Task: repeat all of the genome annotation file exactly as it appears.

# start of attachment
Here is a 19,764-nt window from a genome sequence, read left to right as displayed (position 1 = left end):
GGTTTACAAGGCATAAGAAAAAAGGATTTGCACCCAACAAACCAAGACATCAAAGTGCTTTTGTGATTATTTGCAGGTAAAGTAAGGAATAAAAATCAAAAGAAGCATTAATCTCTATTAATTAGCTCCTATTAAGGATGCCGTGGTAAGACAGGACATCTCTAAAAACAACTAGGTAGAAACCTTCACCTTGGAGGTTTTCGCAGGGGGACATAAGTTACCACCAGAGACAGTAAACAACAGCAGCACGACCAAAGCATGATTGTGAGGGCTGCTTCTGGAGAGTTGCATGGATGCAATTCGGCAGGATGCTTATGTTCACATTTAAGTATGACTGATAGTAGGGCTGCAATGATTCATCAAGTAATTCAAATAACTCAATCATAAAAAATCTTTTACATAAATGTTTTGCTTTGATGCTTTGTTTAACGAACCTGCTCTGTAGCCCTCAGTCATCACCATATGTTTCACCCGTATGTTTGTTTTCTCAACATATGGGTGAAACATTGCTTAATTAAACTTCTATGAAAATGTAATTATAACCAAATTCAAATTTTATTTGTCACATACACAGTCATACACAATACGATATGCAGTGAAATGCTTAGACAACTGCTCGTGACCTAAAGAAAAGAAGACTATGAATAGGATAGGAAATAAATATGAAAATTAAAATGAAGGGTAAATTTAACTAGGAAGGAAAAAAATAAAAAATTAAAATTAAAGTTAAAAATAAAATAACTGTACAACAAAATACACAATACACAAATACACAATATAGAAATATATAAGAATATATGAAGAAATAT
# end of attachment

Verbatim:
Here is a 19,764-nt window from a genome sequence, read left to right as displayed (position 1 = left end):
GGTTTACAAGGCATAAGAAAAAAGGATTTGCACCCAACAAACCAAGACATCAAAGTGCTTTTGTGATTATTTGCAGGTAAAGTAAGGAATAAAAATCAAAAGAAGCATTAATCTCTATTAATTAGCTCCTATTAAGGATGCCGTGGTAAGACAGGACATCTCTAAAAACAACTAGGTAGAAACCTTCACCTTGGAGGTTTTCGCAGGGGGACATAAGTTACCACCAGAGACAGTAAACAACAGCAGCACGACCAAAGCATGATTGTGAGGGCTGCTTCTGGAGAGTTGCATGGATGCAATTCGGCAGGATGCTTATGTTCACATTTAAGTATGACTGATAGTAGGGCTGCAATGATTCATCAAGTAATTCAAATAACTCAATCATAAAAAATCTTTTACATAAATGTTTTGCTTTGATGCTTTGTTTAACGAACCTGCTCTGTAGCCCTCAGTCATCACCATATGTTTCACCCGTATGTTTGTTTTCTCAACATATGGGTGAAACATTGCTTAATTAAACTTCTATGAAAATGTAATTATAACCAAATTCAAATTTTATTTGTCACATACACAGTCATACACAATACGATATGCAGTGAAATGCTTAGACAACTGCTCGTGACCTAAAGAAAAGAAGACTATGAATAGGATAGGAAATAAATATGAAAATTAAAATGAAGGGTAAATTTAACTAGGAAGGAAAAAAATAAAAAATTAAAATTAAAGTTAAAAATAAAATAACTGTACAACAAAATACACAATACACAAATACACAATATAGAAATATATAAGAATATATGAAGAAATAT